Step 4) Use the Three-Elements to describe your accomplishments.  Make use of your editor’s thesaurus.  Use active, action verbs and include: What you personally did AND the actual benefit to the employer (how much money, time, resources did you save or make, etc).

Step 5) List your employment history toward the end of the resume (versus up front).  Remember, you want to create a memorable impact on the reader.  Therefore, list your professional skills and summary up front.  Provide your list of previous employers at the end more as a reference (instead of the  body of your resume).

Below is a sample of a Functional Resume focused on transitioning from a consultant position to a technical executive position.


Transitioning to an Executive IT position based on proven management, supervision,

training and development, and administrative experience. Demonstrated ability planning and

implementing programs impacting employee development and productivity. Highly effective in

motivating and directing employees. Exceptional interpersonal and written communications skills.

Skilled in assessing and resolving a wide range of product and software development issues including:


• Product Design • Strategic Planning
• Business Requirements • Customer Feedback
• Change Management • Teambuilding
• Beta Program Management • Performance Management
• Budget Planning and Tracking • Recruitment & Selection




Research and Development

• Led team in the development of national express service program representing 45% of all business transactions and resulting in a 5% market share increase.

• Maintained employee productivity and commitment to quality by encouraging and facilitating involvement in process improvements, implementing applicable suggestions and rewarding and recognizing contributions.

• Designed and implemented a self-diagnostic and support program resulting in significant gains in productivity and 7% reduction of overtime costs.  This program allowed the software to self-calibrate itself to avoid stop-production downtime.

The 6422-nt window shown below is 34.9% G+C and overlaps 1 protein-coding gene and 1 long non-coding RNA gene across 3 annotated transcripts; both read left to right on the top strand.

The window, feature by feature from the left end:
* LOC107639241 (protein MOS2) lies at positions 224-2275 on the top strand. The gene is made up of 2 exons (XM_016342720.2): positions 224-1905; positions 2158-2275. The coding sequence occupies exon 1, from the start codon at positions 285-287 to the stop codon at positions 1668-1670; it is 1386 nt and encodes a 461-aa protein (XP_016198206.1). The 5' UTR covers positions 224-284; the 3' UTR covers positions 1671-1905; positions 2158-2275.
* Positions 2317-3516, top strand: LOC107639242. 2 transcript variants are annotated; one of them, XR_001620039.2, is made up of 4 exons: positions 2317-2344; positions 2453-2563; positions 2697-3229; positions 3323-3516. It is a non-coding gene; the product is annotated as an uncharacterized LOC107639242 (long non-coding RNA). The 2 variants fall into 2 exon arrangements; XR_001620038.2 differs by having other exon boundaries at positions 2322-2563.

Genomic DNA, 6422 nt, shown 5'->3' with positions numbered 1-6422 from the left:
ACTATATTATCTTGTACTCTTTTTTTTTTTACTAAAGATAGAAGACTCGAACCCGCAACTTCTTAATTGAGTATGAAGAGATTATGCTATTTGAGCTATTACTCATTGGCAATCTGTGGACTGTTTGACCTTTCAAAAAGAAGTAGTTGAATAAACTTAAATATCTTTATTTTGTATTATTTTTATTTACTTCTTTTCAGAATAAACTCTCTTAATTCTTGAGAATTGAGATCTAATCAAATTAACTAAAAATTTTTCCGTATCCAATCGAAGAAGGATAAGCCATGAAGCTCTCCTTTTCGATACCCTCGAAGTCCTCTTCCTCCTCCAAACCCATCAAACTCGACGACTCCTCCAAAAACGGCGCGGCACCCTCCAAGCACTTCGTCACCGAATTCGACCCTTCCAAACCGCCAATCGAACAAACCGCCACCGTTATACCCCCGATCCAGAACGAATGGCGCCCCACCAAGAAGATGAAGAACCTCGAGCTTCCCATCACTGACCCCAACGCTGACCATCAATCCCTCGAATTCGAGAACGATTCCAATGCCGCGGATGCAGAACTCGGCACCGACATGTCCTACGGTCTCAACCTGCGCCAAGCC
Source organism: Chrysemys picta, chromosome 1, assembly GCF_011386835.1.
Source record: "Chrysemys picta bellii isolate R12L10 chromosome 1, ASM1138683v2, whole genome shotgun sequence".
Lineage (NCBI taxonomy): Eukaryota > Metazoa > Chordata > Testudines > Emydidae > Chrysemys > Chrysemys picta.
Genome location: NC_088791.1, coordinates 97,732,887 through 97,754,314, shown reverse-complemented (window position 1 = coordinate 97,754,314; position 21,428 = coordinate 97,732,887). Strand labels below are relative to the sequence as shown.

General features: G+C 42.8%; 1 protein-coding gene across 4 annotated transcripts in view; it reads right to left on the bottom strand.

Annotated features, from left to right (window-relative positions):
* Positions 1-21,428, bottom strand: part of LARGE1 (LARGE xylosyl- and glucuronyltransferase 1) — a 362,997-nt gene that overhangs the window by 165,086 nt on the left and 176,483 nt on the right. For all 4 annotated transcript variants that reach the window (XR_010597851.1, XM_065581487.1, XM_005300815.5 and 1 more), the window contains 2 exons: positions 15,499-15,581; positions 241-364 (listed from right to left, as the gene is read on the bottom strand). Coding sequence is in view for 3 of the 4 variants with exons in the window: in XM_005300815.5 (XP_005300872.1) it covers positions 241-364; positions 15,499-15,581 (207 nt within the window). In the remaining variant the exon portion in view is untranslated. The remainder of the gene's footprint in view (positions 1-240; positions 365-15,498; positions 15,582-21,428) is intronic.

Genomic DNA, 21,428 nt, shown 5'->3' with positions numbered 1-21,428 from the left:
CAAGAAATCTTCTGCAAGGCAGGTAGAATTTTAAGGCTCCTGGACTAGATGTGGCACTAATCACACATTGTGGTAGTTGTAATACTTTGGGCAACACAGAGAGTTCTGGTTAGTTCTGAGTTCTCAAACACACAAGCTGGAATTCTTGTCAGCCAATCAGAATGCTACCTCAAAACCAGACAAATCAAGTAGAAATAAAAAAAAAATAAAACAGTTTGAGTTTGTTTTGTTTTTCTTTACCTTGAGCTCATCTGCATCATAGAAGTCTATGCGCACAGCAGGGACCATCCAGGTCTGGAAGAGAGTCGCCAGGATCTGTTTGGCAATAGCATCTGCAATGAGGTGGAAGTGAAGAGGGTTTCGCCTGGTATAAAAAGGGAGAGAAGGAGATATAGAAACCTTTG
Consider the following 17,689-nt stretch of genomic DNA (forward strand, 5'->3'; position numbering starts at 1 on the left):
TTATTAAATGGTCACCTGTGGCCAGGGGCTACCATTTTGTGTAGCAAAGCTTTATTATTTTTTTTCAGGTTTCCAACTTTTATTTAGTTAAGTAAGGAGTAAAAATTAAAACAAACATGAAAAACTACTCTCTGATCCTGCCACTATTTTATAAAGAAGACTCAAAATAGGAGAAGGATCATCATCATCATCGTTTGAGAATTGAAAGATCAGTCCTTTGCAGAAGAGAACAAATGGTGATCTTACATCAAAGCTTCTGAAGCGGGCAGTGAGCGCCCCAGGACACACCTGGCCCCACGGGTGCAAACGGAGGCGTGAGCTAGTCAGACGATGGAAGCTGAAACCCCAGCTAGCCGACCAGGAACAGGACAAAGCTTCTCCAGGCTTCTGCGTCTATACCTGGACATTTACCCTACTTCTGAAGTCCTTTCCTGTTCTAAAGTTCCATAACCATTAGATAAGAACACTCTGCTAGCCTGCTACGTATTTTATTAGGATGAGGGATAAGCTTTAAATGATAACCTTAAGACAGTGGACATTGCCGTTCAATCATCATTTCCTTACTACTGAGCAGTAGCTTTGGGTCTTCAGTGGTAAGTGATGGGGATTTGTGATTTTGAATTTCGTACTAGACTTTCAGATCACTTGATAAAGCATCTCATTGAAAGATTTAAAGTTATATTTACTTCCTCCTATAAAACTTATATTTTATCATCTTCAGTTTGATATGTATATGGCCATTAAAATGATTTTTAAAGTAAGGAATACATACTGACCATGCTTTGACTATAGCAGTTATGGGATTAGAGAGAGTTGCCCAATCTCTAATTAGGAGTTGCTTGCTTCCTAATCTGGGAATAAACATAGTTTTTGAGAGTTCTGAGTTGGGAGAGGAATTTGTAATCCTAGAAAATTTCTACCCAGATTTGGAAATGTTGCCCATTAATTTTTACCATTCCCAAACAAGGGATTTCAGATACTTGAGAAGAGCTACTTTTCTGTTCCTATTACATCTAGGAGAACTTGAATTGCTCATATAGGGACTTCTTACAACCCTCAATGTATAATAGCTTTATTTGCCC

• Managed team through transition to new business model by communicating and focusing on results,

building support, planning and facilitating for success, and monitoring and rewarding progress.

• Received Technical Specialist of the Year Award by making significant improvements in customer service and developing technical support tools to reduce client calls and problem reports.


Executive Management and Supervision

• Established recruitment objectives and developed relationships with community organizations, local

business associations and minority placement agencies, ensuring implementation of affirmative action

and succession planning programs.

• Investigated facts and represented company responses in all grievances and termination hearings

resolving most without arbitration.

• Reduced time not worked by 20% by negotiating three union contracts, including part-time staff,

flexible hours and more cohesive policy on employee absenteeism as part of contract.

• Created positive employee relations environment through development of employee newsletter and ongoing employee communication programs.

• As process improvement team member, wrote, updated, and implemented policies and procedures for all US and International locations resulting in clear, easily understood and consistently applied policies, procedures and guidelines.


If you would like a cheat-sheet of Active Verbs and additional hints on describing accomplishment versus responsibilities,  please check out Laura Lee Rose’s Resume Accomplishments versus Responsibilities  (or cut/paste the below link:


If you enjoyed this article, you can at Laura Lee Rose’s Professional Career Development Library  (or cut/paste the below link:

If you are interested in more detail professional coaching or a professional coach to help you stay on target with those goals, please consider one-on-one coaching sessions to propel you forward faster.